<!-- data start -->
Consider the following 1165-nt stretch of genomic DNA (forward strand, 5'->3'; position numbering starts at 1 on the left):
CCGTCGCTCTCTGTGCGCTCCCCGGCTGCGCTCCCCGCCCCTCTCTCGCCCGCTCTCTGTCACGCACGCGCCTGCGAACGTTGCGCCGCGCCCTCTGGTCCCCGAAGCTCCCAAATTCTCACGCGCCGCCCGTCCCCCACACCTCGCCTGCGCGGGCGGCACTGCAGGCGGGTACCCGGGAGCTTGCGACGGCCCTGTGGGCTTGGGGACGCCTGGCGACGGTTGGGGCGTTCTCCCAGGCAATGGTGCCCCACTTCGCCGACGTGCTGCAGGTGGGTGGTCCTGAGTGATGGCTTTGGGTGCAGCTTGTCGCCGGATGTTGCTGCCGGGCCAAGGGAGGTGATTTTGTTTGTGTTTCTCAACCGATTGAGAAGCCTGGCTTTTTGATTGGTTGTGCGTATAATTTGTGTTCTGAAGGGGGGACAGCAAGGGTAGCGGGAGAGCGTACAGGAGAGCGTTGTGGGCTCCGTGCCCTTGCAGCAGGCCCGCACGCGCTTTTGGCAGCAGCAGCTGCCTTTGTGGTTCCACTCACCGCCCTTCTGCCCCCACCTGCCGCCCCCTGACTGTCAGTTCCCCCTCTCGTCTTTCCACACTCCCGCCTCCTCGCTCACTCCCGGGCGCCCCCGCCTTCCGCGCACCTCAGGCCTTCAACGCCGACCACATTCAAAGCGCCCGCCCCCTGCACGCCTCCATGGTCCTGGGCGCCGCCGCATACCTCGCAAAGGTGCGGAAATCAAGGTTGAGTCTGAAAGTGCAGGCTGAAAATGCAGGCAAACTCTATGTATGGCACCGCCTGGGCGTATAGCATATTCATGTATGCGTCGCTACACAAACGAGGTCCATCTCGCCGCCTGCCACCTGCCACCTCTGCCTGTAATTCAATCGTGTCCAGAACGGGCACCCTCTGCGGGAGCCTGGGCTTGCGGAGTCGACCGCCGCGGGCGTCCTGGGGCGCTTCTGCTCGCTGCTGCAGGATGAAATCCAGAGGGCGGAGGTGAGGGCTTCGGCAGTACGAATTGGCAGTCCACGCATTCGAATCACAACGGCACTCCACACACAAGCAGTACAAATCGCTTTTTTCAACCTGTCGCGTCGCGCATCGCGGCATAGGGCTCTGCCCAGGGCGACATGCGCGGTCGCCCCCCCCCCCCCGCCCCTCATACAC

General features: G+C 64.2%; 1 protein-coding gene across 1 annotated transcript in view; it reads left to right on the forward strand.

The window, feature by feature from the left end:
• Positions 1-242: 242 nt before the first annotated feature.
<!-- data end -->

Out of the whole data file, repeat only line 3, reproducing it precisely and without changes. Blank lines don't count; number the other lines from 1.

General features: G+C 64.2%; 1 protein-coding gene across 1 annotated transcript in view; it reads left to right on the forward strand.